"I understand it," said Monsieur Goubin. And Monsieur Bergeret continued his discourse.
"Putois was. I can affirm it. He was. Consider it, gentlemen, and you will admit that a state of being by no means implies substance, and means only the bonds attributed to the subject, expresses only a relation."
"Undoubtedly," said Jean Marteau; "but a being without attributes is a being less than nothing. I do not remember who at one time said, 'I am that I am.' Pardon my lapse of memory. One cannot remember everything. But the unknown who spoke in that fashion was very imprudent. In letting it be understood by this thoughtless observation that he was deprived of attributes and denied all relations, he proclaimed that he did not exist and thoughtlessly suppressed himself. I wager that no one has heard of him since."—"You have lost," answered Monsieur Bergeret.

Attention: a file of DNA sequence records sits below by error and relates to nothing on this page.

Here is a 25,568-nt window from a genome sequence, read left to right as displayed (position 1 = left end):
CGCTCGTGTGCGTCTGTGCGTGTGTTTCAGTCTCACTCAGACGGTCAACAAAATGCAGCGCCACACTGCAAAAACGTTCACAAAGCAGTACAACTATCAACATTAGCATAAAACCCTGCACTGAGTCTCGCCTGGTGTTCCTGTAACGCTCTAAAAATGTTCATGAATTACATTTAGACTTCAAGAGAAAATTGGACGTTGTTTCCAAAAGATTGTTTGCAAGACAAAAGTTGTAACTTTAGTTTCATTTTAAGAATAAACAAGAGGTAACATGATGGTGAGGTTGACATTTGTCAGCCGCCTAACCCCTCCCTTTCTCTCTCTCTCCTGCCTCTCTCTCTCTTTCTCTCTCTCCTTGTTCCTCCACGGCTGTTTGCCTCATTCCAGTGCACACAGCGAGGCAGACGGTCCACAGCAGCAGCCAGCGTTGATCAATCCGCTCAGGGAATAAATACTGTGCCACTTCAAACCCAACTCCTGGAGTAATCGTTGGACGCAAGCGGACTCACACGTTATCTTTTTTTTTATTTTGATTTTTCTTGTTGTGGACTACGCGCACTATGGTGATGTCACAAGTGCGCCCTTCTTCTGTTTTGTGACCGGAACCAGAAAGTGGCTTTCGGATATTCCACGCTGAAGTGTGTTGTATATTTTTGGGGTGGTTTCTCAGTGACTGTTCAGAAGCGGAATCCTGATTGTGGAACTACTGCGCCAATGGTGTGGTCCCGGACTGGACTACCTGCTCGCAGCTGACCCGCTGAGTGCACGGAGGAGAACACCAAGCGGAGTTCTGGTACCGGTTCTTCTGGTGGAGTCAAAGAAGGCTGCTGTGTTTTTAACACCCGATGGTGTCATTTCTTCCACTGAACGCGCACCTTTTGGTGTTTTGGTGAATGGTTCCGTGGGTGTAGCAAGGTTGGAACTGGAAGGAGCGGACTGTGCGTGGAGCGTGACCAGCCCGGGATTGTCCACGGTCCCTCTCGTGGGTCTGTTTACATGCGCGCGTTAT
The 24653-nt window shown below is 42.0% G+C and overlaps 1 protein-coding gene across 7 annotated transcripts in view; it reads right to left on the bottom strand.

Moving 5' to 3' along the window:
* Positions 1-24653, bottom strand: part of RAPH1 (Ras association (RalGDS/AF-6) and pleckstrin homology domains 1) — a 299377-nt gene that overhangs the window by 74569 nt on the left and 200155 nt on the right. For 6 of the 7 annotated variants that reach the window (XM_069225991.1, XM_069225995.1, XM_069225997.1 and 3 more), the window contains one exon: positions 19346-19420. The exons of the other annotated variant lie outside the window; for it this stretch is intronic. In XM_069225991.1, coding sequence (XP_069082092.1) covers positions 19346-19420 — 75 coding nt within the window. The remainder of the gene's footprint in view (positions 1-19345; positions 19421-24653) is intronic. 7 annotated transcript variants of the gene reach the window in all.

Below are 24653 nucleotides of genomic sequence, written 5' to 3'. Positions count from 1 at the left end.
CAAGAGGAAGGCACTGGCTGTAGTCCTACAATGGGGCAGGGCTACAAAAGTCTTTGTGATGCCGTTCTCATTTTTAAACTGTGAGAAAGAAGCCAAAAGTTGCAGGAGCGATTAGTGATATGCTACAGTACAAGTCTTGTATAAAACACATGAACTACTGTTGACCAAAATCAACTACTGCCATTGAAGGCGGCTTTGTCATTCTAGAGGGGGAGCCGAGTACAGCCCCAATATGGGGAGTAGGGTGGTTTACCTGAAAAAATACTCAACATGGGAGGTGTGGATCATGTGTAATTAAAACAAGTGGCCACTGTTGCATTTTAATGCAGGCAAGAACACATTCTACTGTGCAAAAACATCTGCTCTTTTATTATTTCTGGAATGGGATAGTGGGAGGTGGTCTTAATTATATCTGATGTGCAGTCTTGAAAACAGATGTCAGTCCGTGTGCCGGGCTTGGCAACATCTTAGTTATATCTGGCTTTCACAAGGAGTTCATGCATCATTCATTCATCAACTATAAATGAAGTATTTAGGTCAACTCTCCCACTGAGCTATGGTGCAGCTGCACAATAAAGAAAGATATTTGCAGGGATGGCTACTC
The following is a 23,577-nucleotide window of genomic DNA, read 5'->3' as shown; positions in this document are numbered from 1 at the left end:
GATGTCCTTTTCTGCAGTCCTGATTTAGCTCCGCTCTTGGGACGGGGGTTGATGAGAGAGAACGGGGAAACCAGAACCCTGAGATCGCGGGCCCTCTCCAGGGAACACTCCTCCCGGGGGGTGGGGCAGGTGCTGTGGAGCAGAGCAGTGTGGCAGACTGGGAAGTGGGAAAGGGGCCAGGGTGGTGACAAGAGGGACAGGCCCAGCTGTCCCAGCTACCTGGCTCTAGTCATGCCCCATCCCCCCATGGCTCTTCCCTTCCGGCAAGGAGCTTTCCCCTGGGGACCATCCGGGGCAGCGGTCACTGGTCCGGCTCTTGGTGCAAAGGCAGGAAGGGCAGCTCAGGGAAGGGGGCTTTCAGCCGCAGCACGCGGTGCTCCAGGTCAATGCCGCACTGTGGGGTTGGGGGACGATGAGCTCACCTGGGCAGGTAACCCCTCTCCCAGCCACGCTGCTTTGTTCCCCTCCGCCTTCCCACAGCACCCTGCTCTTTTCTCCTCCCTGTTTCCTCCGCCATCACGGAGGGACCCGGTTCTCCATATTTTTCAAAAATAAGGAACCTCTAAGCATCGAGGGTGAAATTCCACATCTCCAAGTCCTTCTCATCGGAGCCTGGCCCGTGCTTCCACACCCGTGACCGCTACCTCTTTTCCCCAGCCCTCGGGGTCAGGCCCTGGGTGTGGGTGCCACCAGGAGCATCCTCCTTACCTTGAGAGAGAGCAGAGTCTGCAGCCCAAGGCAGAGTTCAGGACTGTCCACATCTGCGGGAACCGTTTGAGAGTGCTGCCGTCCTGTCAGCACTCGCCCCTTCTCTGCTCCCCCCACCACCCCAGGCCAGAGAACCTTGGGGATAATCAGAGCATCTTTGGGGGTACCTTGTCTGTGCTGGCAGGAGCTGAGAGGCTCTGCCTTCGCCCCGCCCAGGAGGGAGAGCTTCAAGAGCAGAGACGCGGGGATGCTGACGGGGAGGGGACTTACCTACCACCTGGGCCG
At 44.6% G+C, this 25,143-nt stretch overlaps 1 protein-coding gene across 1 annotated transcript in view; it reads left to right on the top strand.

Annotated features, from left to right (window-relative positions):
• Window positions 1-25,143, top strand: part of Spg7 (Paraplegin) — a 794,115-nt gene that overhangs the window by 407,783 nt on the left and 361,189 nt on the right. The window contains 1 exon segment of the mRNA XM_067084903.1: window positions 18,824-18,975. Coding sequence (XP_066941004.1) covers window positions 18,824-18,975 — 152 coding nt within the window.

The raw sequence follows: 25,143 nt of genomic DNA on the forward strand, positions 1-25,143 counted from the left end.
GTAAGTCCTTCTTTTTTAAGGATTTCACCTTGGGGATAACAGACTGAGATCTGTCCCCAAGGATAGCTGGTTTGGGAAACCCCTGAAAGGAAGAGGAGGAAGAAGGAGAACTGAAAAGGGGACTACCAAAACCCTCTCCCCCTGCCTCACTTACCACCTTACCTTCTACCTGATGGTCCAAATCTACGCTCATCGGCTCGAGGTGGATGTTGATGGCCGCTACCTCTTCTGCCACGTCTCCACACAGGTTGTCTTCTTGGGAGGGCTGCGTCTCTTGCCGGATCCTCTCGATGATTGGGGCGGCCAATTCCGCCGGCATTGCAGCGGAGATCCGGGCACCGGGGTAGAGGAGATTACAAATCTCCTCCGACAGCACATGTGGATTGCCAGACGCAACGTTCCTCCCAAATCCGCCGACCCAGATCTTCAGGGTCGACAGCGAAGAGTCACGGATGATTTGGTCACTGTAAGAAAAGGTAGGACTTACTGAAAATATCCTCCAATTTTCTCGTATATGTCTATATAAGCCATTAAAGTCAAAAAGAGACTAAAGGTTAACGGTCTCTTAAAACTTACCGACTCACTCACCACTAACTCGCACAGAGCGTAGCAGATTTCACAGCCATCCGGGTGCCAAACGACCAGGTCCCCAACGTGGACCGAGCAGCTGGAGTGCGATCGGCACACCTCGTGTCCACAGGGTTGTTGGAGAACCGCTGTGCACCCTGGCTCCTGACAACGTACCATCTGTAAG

"He corrected the bad effect of these egotistical expressions by employing quantities of adjectives, and he is often spoken of, most often without judgment."—"I do not understand," said Monsieur Goubin.—"It is not necessary to understand," replied Jean Marteau. And he begged Monsieur Bergeret to speak of Putois.—"It is very kind of you to ask me," said the master.—"Putois was born in the second half of the nineteenth century, at Saint-Omer. He would have been better off if he had been born some centuries before in the forest of Arden or in the forest of Broceliande. He would then have been a remarkably clever evil spirit."—"A cup of tea, Monsieur Goubin," said Pauline.—"Was Putois, then, an evil spirit?" said Jean Marteau.—"He was evil," replied Monsieur Bergeret; "he was, in a way, but not absolutely. It was true of him as with those devils that are called wicked, but in whom one discovers good qualities when one associates with them. And I am disposed to think that injustice has been done Putois. Madame Cornouiller, who, warned against him, had at once suspected him of being a loafer, a drunkard, and a robber, reflected that since my mother, who was not rich, employed him, it was because he was satisfied with little, and asked herself if she would not do well to have him work instead of her gardener, who had a better reputation, but expected more. The time had come for trimming the yews. She thought that if Madame Eloi Bergeret, who was poor, did not pay Putois much, she herself, who was rich, would give him still less, for it is customary for the rich to pay less than the poor. And she already saw her yews trimmed in straight hedges, in balls and in pyramids, without her having to pay much. 'I will keep an eye open,' she said, 'to see that Putois does not loaf or rob me. I risk nothing, and it will be all profit. These vagabonds sometimes do better work than honest laborers. She resolved to make a trial, and said to my mother: 'Dearest, send me Putois. I will set him to work at Mont-plaisir.' My mother would have done so willingly. But really it was impossible. Madame Cornouiller waited for Putois at Montplaisir, and waited in vain. She followed up her ideas and did not abandon her plans. When she saw my mother again, she complained of not having any news of Putois. 'Dearest, didn't you tell him that I was expecting him?'—'Yes! but he is strange, odd.'—'Oh, I know that kind. I know your Putois by heart. But there is no workman so crazy as to refuse to come to work at Montplaisir. My house is known, I think. Putois must obey my orders, and quickly, dearest. It will be sufficient to tell me where he lives; I will go and find him myself.' My mother answered that she did not know where Putois lived, that no one knew his house, that he was without hearth or home. 'I have not seen him again, Madame. I believe he is hiding.' What better could she say?"